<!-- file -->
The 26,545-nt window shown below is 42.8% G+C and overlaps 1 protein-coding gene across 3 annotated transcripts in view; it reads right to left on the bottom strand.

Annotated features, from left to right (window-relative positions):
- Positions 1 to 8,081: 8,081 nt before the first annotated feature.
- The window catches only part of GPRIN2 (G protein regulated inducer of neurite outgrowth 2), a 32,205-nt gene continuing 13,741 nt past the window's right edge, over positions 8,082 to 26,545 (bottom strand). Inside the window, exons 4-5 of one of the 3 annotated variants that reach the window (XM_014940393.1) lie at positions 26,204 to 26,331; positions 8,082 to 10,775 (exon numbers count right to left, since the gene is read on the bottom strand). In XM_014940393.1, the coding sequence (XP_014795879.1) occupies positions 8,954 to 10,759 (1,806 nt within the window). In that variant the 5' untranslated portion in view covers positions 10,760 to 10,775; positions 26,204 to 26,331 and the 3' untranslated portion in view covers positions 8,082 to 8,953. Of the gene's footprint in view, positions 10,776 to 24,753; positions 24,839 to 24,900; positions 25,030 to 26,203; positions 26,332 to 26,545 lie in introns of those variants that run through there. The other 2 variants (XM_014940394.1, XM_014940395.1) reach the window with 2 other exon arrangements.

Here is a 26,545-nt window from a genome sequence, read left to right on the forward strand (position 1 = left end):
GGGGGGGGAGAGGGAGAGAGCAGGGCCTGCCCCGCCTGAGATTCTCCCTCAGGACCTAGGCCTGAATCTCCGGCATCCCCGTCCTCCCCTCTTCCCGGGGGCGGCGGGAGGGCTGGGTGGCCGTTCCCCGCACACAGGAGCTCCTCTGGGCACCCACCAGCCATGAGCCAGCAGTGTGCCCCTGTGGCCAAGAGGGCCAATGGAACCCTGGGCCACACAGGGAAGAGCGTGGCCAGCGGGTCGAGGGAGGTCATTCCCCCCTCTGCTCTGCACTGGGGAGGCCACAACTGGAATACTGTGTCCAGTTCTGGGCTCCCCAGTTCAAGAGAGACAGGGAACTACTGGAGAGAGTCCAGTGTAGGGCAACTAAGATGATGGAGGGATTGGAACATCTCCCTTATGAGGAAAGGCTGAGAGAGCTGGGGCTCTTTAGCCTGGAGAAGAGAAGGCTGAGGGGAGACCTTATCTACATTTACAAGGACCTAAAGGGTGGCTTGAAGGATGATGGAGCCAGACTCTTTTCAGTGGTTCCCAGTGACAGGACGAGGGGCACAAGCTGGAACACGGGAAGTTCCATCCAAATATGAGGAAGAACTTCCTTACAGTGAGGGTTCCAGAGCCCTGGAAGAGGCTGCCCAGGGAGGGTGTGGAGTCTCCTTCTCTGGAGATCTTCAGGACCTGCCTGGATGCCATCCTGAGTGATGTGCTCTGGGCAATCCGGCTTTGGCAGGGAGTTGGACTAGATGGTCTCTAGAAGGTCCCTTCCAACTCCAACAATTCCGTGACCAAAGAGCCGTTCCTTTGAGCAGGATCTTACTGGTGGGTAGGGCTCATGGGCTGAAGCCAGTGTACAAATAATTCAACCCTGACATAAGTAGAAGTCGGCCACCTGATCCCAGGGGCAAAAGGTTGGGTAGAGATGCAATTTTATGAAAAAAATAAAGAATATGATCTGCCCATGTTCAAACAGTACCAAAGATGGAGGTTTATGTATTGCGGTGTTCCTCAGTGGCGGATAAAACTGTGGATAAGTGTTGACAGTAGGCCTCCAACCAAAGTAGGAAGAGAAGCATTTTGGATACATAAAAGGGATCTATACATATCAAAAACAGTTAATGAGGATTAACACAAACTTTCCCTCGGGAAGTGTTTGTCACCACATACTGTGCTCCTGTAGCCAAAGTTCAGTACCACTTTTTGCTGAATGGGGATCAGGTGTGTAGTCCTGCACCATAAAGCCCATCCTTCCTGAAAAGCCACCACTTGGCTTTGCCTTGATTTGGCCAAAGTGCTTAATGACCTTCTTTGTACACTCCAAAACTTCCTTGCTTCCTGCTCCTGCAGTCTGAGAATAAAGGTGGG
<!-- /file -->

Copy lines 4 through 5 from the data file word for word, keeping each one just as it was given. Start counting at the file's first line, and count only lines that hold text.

- The window catches only part of GPRIN2 (G protein regulated inducer of neurite outgrowth 2), a 32,205-nt gene continuing 13,741 nt past the window's right edge, over positions 8,082 to 26,545 (bottom strand). Inside the window, exons 4-5 of one of the 3 annotated variants that reach the window (XM_014940393.1) lie at positions 26,204 to 26,331; positions 8,082 to 10,775 (exon numbers count right to left, since the gene is read on the bottom strand). In XM_014940393.1, the coding sequence (XP_014795879.1) occupies positions 8,954 to 10,759 (1,806 nt within the window). In that variant the 5' untranslated portion in view covers positions 10,760 to 10,775; positions 26,204 to 26,331 and the 3' untranslated portion in view covers positions 8,082 to 8,953. Of the gene's footprint in view, positions 10,776 to 24,753; positions 24,839 to 24,900; positions 25,030 to 26,203; positions 26,332 to 26,545 lie in introns of those variants that run through there. The other 2 variants (XM_014940394.1, XM_014940395.1) reach the window with 2 other exon arrangements.

Here is a 26,545-nt window from a genome sequence, read left to right on the forward strand (position 1 = left end):